That marriage, which ended in divorce after about nine years, produced two more children: Barton Lippincott Thompson, 20, a student at the University of San Francisco; and Hannah Chapman Thompson, 19, a student at Colorado College.
Thompson is happy to see some of his former land used for parks, schools, and right of way. He sold three of the 100 parcels that comprise Mercer County Park; he sold Washington Township 70 acres for a new high school; and he was responsible for several farms that provided right of way along the New Jersey Turnpike for a gas pipeline and high tension wires.
Thompson has also purchased 900 acres of preserved land for his portfolio so that the state, counties, and townships will have the money to reinvest. For example, he bought preserved land in Hopewell with a nice old house that he had hoped to fix up for someone in the family. The land also held the remains of John Hart, a signer of the Declaration of Independence.
But land purchase can also be risky. One big risk is down zoning, which Thompson explains by way of an example. He owns land in East Amwell, where he lives. Although he has held onto it to keep development away from his home, the value of the land has been decreasing. When he bought it, there was no zoning. First lot size was set at a minimum of an acre and a half. Then about 15 to 20 years ago that minimum was doubled to three acres.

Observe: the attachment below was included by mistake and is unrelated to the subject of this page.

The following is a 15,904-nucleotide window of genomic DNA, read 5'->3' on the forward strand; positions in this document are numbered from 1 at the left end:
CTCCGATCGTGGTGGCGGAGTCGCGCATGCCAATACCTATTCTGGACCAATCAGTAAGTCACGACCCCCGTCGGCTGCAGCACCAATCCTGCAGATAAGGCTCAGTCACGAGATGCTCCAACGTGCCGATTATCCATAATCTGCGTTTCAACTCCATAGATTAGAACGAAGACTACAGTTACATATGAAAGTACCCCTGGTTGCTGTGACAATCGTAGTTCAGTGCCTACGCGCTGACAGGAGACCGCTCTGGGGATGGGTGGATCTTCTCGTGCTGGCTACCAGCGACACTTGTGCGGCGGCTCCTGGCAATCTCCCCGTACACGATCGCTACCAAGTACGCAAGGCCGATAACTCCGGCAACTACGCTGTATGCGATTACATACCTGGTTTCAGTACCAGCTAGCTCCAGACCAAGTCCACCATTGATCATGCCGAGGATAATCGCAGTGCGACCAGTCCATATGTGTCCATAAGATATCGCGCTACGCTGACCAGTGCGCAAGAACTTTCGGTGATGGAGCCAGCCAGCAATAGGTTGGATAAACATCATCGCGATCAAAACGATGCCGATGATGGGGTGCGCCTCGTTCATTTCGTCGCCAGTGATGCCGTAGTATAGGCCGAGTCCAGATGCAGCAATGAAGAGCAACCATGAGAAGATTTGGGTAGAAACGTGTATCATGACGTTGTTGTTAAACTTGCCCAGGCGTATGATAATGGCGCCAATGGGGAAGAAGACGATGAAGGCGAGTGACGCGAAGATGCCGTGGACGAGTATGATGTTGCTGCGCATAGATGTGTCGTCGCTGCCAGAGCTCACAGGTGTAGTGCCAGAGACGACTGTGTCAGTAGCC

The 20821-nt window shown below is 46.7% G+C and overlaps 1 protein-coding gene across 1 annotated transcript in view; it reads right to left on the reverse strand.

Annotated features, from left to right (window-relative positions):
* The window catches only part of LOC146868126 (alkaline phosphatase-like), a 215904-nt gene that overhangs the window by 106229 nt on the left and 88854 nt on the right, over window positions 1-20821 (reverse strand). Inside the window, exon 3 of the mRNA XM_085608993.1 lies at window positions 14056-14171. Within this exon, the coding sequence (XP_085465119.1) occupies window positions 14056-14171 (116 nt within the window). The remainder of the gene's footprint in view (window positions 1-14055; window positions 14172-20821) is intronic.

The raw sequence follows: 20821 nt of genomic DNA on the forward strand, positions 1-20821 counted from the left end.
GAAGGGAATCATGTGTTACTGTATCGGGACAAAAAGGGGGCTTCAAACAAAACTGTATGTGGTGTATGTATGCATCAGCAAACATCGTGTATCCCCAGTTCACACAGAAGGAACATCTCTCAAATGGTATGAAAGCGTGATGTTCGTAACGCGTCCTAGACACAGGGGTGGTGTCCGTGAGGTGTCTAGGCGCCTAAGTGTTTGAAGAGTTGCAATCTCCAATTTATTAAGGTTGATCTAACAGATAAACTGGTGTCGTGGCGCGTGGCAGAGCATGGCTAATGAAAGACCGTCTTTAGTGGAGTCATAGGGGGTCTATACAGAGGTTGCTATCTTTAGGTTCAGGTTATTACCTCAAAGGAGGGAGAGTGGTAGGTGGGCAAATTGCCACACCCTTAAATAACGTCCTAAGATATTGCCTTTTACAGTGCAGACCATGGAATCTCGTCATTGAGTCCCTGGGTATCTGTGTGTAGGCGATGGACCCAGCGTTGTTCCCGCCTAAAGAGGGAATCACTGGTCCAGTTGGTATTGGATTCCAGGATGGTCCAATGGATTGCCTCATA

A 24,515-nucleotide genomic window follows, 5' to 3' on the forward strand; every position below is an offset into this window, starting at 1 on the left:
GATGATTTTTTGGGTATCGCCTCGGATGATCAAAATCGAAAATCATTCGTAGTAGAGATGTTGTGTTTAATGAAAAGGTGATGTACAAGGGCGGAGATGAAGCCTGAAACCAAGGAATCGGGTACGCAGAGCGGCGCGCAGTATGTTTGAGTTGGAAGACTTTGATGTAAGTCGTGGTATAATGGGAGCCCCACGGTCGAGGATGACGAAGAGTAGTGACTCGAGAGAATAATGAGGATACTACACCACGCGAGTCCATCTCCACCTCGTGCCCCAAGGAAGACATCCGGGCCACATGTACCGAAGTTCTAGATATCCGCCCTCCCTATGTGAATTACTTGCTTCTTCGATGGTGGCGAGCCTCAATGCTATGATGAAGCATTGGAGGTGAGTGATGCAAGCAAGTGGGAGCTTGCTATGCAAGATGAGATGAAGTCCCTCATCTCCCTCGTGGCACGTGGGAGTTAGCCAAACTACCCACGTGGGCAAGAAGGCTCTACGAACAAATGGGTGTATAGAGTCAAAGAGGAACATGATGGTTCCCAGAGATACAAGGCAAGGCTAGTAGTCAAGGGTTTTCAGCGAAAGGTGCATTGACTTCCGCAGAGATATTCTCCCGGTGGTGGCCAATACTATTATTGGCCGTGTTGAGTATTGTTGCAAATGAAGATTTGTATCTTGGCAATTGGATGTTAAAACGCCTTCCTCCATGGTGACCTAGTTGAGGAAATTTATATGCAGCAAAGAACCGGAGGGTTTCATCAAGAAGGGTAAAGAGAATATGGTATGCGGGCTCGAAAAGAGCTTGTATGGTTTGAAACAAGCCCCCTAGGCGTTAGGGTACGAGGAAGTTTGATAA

The problem for a landowner like Thompson is that the price he can get for three acres is not much more than he would have been able to get for an acre and a half. “I didn’t think that was particularly fair,” he says, explaining that with half as many lots, the government has taken away half the landowner’s value. He adds that now zoning in the valley is 10 acres and in the Sourland Mountains 15. “It’s not all gravy,” he says. “Nobody’s guaranteeing that it’s going to make you rich.”
As the Fortune magazine article pointed out in 2004, the cost of land can include not only taxes and interest but also the improvements needed to make it saleable. And banks are not eager to get into the business — they usually ask for 50 percent down before loaning any money.
The public may also step in and limit what a potential builder may do. Since builders usually purchase properties on approval, meaning that if they can’t get a building permit they don’t have to buy, the landowner loses out. Thompson cites the recent action against Robert Hillier, who was trying to put in senior housing on Bunn Drive. The previous owner was going to build on all the land, but Hillier was going to preserve four or five acres in their natural state. But then 2,000 people signed a petition demanding that the entire plot be left in its natural state. Thompson says, with an edge of sarcasm, maybe the people who signed the petition should have put down a few thousand dollars each, purchased the land, and made it into a park.